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3

Yes, it's complete. First, observe that your norm is comparable to the simpler norm $$ \|f\| = \sup_{n\in\mathbb{Z}} \int_n^{n+1}|f(y)|\,dy \tag{1} $$ Indeed, $\|f\|\le |f|\le 2\|f\|$ because every interval of length $1$ is contained in some interval of the form $[n,n+2]$. The space with $(1)$ is just the direct sum $\bigoplus_\infty X_n$ of Banach spaces ...


3

It is well-known (and easy to see) that $c/Y$ is isomorphic to $c_0$. So we just need to renorm $c_0$ so that the natural map between them is an isometry. In fact, the norm $|||\cdot|||$ will do, where \begin{equation*}|||(x_n)|||=\frac{1}{2}\sup_{m,n}|x_n-x_m|.\end{equation*} Notice that for any $(x_n)\in c_0$ we have ...


2

For completeness, I post the proof here. The first two facts are valid for all metric spaces. If a Cauchy sequence has a convergent subsequence, it converges. Every Cauchy sequence contains a subsequence (denoted $\{x_n\}$ here) such that $$d(x_n,x_{n+1})\le 2^{-n},\quad n\in\mathbb{N} \tag{1}$$ (Note that $(1)$ implies being Cauchy.) So, it suffices ...


1

The following claim is not true in general. Let $X$ and $Y$ be Banach spaces and $X_1 \subset X$ a subspace. If $T: X_1 \to Y$ is a continuous bounded operator, then there exists a continuous linear extension to the whole space $X$, i.e. there exists a bounded linear operator $\hat T: X \to Y$ such that $ \hat{T}\restriction_{X_1} = T$. Take for ...


1

First of all: since all norms on a finite-dimensional space are comparable, the condition could be simpler stated as $$ C_1\|x-y\| \leq d(x,y) \leq C_2\|x-y\| $$ where $\|\cdot \|$ is a norm of our choice, e.g., Euclidean. Second: the answer is negative, for example $$d(x,y) = |x-y|+\min(|x-y|,1)$$ is a translation-invariant metric on $\mathbb{R}$ that ...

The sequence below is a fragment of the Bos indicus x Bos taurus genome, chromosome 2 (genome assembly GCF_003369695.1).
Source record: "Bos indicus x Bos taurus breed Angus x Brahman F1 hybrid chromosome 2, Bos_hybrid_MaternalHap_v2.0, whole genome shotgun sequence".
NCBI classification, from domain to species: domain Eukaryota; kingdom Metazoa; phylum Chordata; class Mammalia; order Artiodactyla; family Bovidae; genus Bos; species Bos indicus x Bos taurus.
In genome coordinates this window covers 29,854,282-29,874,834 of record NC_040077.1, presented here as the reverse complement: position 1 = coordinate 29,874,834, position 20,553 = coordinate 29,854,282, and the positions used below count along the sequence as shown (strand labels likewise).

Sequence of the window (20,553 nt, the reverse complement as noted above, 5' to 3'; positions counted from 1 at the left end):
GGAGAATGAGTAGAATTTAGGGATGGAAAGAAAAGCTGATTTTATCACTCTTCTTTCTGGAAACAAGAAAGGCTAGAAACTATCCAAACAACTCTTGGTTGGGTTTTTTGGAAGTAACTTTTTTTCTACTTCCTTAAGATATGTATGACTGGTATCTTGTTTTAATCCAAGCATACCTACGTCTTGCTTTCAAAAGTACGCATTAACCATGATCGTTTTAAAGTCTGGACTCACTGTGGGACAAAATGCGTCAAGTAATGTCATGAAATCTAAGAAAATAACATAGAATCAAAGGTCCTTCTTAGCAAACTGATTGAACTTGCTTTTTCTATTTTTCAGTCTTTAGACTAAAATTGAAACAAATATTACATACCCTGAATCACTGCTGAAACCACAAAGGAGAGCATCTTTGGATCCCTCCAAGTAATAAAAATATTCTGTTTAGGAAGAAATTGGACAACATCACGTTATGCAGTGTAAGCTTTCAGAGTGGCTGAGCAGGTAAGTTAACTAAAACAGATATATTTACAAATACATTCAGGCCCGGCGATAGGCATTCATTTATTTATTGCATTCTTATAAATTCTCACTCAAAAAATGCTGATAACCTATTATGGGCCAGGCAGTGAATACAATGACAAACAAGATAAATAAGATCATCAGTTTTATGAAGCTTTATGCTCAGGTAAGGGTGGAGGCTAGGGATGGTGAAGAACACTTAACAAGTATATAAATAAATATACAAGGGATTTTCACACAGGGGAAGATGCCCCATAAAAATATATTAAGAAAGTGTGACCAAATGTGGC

1

Recall that an operator is closed if a sequence $(x_{n})\subset D(T)$ converges to some $x\in X$ and $Tx_{n}$ converges to $y\in Y$ implies $x\in D(T)$. Equivalently, the graph of $T$ is closed in the direct sum $X\oplus Y$. Proof of i). Since $T$ is injective, we can define a linear operator $T^{-1}$ on the range of $T$, denoted $R(T)$, by $T^{-1}y=x$, ...


1

Let $S$ be the subspace of $c$ of convergent sequences $x = (x_1,x_2,\dotsc)$ satisfying $\sup x + \inf x = 0$. Let $y_\alpha$ denote the constant sequence $\alpha, \alpha, \dotsc$. Let $h(x)$ denote the number $\sup(x) + \inf(x) \over 2$ Then the map $c/Y \rightarrow S$ given by $[x] \mapsto x - y_{h(x)}$ is an isometry onto $S$.


1

In your situation, you have $x_n \to x$. This can be proved by contradiction. Suppose $(x_n)$ does not converge to $x$. Then, there is $\varepsilon > 0$ and a subsequence $(x_{n_k})$ with $\|x_{n_k} - x\| \ge \varepsilon$ for all $k$. But this subsequence converges weakly to $x$ and, hence, is bounded. By compacity of $K$, a subsequence converges ...


1

The space $\ell_2$ is the space of infinity sequences square additive. You can map a vector in $\ell_2$, for example $(\xi_1, \xi_2 ,\cdots, \xi_k \, \cdots)$ to a power series $\xi_1 + \xi_2 z + \cdots, \xi_k z^k + ...$. This is known as the Z transform. think about $z=\exp(i \omega \Delta t)$ where $\omega = 2 \pi f$, and $f=1/\Delta t$ is the frequency. ...



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